Skip to main content
BFI logo











Screenonline banner
Shipbuilding by Gemma Starkey and Poppy Simpson
Introduction Shipbuilding on Film Seawards... The Making of Launch    
Shipbuilding on Film
Still from Launch

Launch (1974)

Even today, looking back at filmed launches dating from as early as 1898, it's hard not to be impressed by the sheer scale and beauty of the ships as they plunge into the water, dwarfing the crowds of onlookers. As BFI curator Bryony Dixon observes in her article, 'Shipbuilding on Film - The Early Years', "a launch event was peculiarly suited to early film." Limited by technology and film stock, the early silent films are short and consist of no more than a few shots, yet they still manage to convey the key details of a launch - the large crowds, dignitaries, and the spectacle a huge vessel crashing headlong into the sea.

The increase in demand for ships during both World Wars (although there was a significant slump during the interwar years) coincided with a growing interest in witnessing these spectacular events. Meanwhile, camera technology also improved, meaning that shipyard films became more sophisticated both in content and in purpose. Royal visits were documented by newsreel companies in attempts to boost flagging morale, while films focusing on the workers' craft and the processes of building ships often relayed a clear patriotic message.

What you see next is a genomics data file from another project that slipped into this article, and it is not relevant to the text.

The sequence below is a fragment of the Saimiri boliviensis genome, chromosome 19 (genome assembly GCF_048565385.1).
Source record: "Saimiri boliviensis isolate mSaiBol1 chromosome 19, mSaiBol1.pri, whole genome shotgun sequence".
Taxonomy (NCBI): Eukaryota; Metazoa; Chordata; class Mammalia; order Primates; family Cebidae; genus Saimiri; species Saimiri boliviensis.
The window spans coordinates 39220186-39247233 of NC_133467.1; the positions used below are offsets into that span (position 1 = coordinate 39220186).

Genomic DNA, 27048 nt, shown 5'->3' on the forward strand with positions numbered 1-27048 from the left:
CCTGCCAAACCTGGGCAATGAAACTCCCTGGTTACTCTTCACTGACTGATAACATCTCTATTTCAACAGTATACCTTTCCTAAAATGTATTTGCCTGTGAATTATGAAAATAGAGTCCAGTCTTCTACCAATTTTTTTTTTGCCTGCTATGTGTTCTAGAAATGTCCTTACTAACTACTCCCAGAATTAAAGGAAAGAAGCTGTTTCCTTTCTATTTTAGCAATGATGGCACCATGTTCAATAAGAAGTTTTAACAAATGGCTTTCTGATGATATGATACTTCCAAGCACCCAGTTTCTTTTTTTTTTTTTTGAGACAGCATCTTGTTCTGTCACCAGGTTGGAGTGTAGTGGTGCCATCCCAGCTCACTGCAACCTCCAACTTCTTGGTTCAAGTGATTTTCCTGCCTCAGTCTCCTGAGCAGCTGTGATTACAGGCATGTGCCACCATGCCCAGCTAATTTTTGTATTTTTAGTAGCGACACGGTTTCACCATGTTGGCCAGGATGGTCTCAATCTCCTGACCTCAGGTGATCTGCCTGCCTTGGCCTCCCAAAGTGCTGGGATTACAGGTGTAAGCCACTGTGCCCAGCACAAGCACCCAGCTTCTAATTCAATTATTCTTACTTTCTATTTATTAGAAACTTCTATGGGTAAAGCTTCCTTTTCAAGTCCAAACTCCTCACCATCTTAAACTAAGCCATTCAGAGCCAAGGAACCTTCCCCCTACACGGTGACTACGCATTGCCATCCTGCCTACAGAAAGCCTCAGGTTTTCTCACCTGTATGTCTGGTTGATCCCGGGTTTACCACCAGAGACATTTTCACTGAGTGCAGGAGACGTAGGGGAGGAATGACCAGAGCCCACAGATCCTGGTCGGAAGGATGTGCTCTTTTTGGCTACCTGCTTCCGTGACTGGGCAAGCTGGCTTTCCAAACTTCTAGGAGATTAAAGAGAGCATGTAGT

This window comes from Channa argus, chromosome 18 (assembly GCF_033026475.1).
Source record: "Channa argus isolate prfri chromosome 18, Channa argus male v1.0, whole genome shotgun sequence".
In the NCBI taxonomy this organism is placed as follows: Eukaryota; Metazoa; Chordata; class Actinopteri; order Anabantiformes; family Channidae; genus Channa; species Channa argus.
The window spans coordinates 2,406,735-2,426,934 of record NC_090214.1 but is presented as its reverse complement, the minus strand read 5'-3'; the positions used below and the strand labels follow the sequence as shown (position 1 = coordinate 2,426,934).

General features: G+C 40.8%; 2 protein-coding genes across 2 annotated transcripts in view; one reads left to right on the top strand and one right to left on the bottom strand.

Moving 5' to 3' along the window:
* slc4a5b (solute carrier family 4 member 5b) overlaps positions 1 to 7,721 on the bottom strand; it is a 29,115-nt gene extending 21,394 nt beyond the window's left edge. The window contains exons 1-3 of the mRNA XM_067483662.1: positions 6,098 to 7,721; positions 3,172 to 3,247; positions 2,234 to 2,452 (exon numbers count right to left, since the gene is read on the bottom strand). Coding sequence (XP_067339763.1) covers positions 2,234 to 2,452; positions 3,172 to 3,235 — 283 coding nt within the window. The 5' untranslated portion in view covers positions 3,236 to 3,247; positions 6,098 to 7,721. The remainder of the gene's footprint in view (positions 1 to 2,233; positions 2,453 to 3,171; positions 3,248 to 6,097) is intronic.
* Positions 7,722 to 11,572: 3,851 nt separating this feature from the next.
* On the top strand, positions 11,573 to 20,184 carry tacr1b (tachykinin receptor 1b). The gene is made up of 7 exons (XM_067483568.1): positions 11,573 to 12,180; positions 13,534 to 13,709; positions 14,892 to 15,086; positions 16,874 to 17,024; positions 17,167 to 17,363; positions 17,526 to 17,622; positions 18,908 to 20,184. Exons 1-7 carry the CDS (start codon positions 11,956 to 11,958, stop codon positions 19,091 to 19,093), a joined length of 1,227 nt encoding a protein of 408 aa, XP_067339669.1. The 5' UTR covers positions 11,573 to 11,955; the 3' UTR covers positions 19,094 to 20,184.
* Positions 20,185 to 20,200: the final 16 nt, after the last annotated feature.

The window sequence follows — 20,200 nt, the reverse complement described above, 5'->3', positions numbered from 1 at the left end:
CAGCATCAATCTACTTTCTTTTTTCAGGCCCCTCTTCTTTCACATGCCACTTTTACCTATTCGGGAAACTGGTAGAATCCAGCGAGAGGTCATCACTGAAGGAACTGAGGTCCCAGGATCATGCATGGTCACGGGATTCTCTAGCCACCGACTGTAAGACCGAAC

After 1945, cracks in the industry that had been masked by the demands of a military age became visible, especially since Japan and Germany used the postwar years - when both were forbidden from re-arming - to rebuild and improve their shipyards, raising the stakes in the contest for export orders. Titles from this era are characterised by their upbeat tone, intended to promote Britain's industrial skill both at home and abroad. Films such as Berth 24 (1950), Seawards the Great Ships (1960) and the P&O sponsored A Great Ship (1962) eloquently illustrate the operations of a shipyard while hymning its achievements.

However, while these films uphold a documentary tradition of championing Britain as the workshop of the world, those from the late 1960s and 70s suggest that this self-image no longer applied. Sean Connery's The Bowler and the Bunnet (1967) explores the tensions between management and trade unions, while campaign film UCS 1 (1971) highlights the dispute between workers and the state, charting the occupation of a shipyard by its employees. Amber Films' poetically shot Launch (1974) is less explicitly political, especially since it lacks any commentary, but it does hint at labour / management divisions, and at the contrast between those who built the ship and those who will sail in it.

Almost 40 years on, following severe decline in the British shipbuilding industry, these films are significant not only because they are products of an important period in the history of a great industry, but also because they help us understand what has been lost.

Next Page >